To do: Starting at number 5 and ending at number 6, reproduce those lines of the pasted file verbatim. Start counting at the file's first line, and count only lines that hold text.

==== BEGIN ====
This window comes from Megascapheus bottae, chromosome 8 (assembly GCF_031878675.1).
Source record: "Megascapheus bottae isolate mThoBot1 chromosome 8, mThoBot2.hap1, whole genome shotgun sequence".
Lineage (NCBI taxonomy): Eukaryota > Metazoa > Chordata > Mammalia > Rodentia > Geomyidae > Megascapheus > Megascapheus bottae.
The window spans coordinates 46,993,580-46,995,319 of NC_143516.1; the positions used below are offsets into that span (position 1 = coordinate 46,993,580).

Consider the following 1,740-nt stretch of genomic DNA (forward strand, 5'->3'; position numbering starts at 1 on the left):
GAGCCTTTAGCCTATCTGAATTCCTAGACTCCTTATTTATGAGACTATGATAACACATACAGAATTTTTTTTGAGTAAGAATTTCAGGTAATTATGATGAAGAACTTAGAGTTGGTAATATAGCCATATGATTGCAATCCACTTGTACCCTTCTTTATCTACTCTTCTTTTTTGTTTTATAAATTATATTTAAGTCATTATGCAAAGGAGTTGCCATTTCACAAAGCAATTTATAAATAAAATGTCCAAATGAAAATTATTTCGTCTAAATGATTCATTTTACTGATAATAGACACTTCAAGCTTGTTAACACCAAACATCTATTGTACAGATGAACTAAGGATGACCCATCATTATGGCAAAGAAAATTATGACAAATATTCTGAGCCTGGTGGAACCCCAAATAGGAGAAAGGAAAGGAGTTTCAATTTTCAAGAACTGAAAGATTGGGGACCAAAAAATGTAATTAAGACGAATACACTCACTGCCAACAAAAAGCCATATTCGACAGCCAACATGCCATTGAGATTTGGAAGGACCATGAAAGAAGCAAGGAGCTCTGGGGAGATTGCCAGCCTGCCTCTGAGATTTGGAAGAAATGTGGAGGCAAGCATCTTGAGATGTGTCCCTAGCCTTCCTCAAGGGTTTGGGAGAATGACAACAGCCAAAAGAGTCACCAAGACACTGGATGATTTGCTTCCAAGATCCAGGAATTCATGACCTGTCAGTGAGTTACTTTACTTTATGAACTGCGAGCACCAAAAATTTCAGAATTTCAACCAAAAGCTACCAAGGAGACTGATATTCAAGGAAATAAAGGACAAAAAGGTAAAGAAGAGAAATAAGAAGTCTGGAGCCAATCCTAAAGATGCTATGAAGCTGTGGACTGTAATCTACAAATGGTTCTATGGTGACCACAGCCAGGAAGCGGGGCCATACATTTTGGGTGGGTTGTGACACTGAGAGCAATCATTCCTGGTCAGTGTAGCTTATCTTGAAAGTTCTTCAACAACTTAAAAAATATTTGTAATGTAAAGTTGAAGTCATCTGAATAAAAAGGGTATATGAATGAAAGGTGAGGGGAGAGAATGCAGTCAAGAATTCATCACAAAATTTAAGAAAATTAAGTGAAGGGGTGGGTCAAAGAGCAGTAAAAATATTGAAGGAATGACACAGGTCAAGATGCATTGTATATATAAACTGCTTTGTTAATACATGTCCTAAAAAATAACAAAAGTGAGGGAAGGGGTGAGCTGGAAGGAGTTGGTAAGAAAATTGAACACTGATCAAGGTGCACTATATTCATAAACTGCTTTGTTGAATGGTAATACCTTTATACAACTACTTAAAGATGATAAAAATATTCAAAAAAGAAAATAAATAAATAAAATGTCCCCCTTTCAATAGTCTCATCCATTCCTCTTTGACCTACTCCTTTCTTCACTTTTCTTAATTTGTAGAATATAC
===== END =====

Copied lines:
Consider the following 1,740-nt stretch of genomic DNA (forward strand, 5'->3'; position numbering starts at 1 on the left):
GAGCCTTTAGCCTATCTGAATTCCTAGACTCCTTATTTATGAGACTATGATAACACATACAGAATTTTTTTTGAGTAAGAATTTCAGGTAATTATGATGAAGAACTTAGAGTTGGTAATATAGCCATATGATTGCAATCCACTTGTACCCTTCTTTATCTACTCTTCTTTTTTGTTTTATAAATTATATTTAAGTCATTATGCAAAGGAGTTGCCATTTCACAAAGCAATTTATAAATAAAATGTCCAAATGAAAATTATTTCGTCTAAATGATTCATTTTACTGATAATAGACACTTCAAGCTTGTTAACACCAAACATCTATTGTACAGATGAACTAAGGATGACCCATCATTATGGCAAAGAAAATTATGACAAATATTCTGAGCCTGGTGGAACCCCAAATAGGAGAAAGGAAAGGAGTTTCAATTTTCAAGAACTGAAAGATTGGGGACCAAAAAATGTAATTAAGACGAATACACTCACTGCCAACAAAAAGCCATATTCGACAGCCAACATGCCATTGAGATTTGGAAGGACCATGAAAGAAGCAAGGAGCTCTGGGGAGATTGCCAGCCTGCCTCTGAGATTTGGAAGAAATGTGGAGGCAAGCATCTTGAGATGTGTCCCTAGCCTTCCTCAAGGGTTTGGGAGAATGACAACAGCCAAAAGAGTCACCAAGACACTGGATGATTTGCTTCCAAGATCCAGGAATTCATGACCTGTCAGTGAGTTACTTTACTTTATGAACTGCGAGCACCAAAAATTTCAGAATTTCAACCAAAAGCTACCAAGGAGACTGATATTCAAGGAAATAAAGGACAAAAAGGTAAAGAAGAGAAATAAGAAGTCTGGAGCCAATCCTAAAGATGCTATGAAGCTGTGGACTGTAATCTACAAATGGTTCTATGGTGACCACAGCCAGGAAGCGGGGCCATACATTTTGGGTGGGTTGTGACACTGAGAGCAATCATTCCTGGTCAGTGTAGCTTATCTTGAAAGTTCTTCAACAACTTAAAAAATATTTGTAATGTAAAGTTGAAGTCATCTGAATAAAAAGGGTATATGAATGAAAGGTGAGGGGAGAGAATGCAGTCAAGAATTCATCACAAAATTTAAGAAAATTAAGTGAAGGGGTGGGTCAAAGAGCAGTAAAAATATTGAAGGAATGACACAGGTCAAGATGCATTGTATATATAAACTGCTTTGTTAATACATGTCCTAAAAAATAACAAAAGTGAGGGAAGGGGTGAGCTGGAAGGAGTTGGTAAGAAAATTGAACACTGATCAAGGTGCACTATATTCATAAACTGCTTTGTTGAATGGTAATACCTTTATACAACTACTTAAAGATGATAAAAATATTCAAAAAAGAAAATAAATAAATAAAATGTCCCCCTTTCAATAGTCTCATCCATTCCTCTTTGACCTACTCCTTTCTTCACTTTTCTTAATTTGTAGAATATAC